So I recently started using Oblivion Heirlooms to try out different builds, and got to thinking that it would be a lot easier to calculate for PvP damage if I could find a formula to translate PvE damage. So I got together with a friend (and invited a priest along the way for healing) to test out the damage of the "basic attack" or auto attack and create this formula. What ensued was a several hour long brain teaser, which we mostly completed to my satisfaction. If anyone wants to add more data to this effort, and/or has better math skills (and is able to calculate the last bit that we couldn't) PLEASE respond below.

So what we decided was that in order to create our formula, we needed 2 different formulae- a formula to calculate player damage in PvE, and a formula to calculate player defense results against PvP damage (this was the hard part). The data given to us by the game is our atack rating, our defense rating, and the damage of hits both given and recieved. Using this information, we created a graph (which turned out surprisingly linear) and used it to create our formulae.

We started with PvE damage. We calculated this by attacking the NPC in the criminal area that tells you how long your crimes condemn you. My friend and I both used fighters, and each of us used 2 different weapons (with different attack ratings) and had different strength values (in order to factor out strength in the formula). We each hit the NPC 10 times with each weapon (excluding hard hits) and he recorded the data. I wish I had asked him for that data at this point, but it was quickly and easily discovered that the average player damage against the NPC was "Playerattack(2) + Strength(2) = Average damage" with an margin of error of 6 points of average damage.

EDIT: After further review, this information is correct for the FIRST hit of any auto attack. We had only recorded first hits originally as we were looking for repeatable data, and hadn't taken into consideration the combo multipliers inherent to each type of weapon. More data will be tested in this field when the game goes live.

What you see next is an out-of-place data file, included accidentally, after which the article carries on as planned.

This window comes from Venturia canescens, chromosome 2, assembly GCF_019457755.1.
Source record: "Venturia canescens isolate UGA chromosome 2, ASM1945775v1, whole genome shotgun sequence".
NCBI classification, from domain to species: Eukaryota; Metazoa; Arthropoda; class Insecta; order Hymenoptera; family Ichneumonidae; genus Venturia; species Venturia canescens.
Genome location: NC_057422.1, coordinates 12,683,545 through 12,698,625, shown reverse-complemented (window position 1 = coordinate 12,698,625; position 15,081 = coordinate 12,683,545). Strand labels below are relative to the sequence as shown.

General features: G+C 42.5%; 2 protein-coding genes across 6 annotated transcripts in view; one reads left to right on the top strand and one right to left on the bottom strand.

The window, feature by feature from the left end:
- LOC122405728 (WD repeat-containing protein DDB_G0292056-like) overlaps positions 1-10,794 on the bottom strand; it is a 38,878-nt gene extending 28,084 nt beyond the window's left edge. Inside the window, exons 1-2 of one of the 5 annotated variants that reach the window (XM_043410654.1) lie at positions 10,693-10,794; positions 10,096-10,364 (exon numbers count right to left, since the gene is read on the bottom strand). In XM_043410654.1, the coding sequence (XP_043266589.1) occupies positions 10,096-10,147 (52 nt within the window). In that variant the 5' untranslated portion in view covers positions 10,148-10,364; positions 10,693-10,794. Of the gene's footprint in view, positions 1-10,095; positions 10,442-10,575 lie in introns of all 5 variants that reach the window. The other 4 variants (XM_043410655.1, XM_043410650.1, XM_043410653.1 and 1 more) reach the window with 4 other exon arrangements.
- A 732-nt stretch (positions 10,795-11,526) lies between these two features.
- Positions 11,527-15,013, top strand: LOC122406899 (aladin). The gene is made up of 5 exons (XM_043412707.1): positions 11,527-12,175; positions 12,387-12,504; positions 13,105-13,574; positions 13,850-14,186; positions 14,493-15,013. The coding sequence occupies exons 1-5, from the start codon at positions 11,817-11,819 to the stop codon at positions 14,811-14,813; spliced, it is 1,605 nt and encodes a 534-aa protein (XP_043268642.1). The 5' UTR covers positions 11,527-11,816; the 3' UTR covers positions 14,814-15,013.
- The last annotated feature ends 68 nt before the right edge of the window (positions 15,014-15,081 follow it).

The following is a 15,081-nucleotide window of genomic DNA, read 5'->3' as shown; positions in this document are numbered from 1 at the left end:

Next we set out to determine the effect of player defense in PvP situations, given the average damage in PvE. What set us back (about an hour of head-scratching) was that the two were completely separate. We ended up disregarding the above formula in order to calculate pure character defense in PvP situations vs character attack in PvP situations. Collecting the data was rather easy (although this is where we called in a priest, since it involved hitting each other repeatedly). We collected this data by first taking off all of our armor (although as a fighter >Lv18 I had 10 passive defense) and hitting each other 10 times (again disregarding hard hits) and collecting the data. We would then add on 1 piece of armor at a time and record the new data onto a graph, with the X coordinate being armor and the Y coordinate being average damage. Unfortunately, we were forced to scrap half of this data when it did not add up due to the fact that the level difference between us caused him to hit me for significantly less (damage per attack point) than I hit him for with similar defense stats. For the record, I was Lv.21, and he was Lv.13. We then took the data obtained by me hitting him (NOTE: there was no effect that I did more damage to him based on level, which will be made clear by the formula) and calculated a deceptively simple formula for PvP defense with the resulting graph.** GRAPH DATA IS AS FOLLOWS: 5,119; 22,98; 44,83; 58,73; 75,55; 98;30 **The graph formula is: **IF** (Playerdefense<Playerattack) then Playerattack - Playerdefense = Average damage with a margin of error of 5.5 points. The effects of having a player defense significantly higher than player attack got really crazy on our graph, and I attribute this to the compression effect required to keep damage at a positive number. We were unable to calculate this data, and again, if anyone would like to take a shot at it, please go ahead and post the results here.

The great part of having these formulae is that we can use them to calculate more precise data on skill damages and attack powers by plugging the attack damages into these.

PLEASE NOTE THAT THIS EXPERIMENT IS JUST THAT, AN EXPERIMENT. THIS IS FAIRLY SOLID EVIDENCE, BUT THERE REMAINS MARGIN OF ERROR AND POSSIBLE CONFOUNDS LIKE DEFENSE TYPES (such as pierce vs. bash).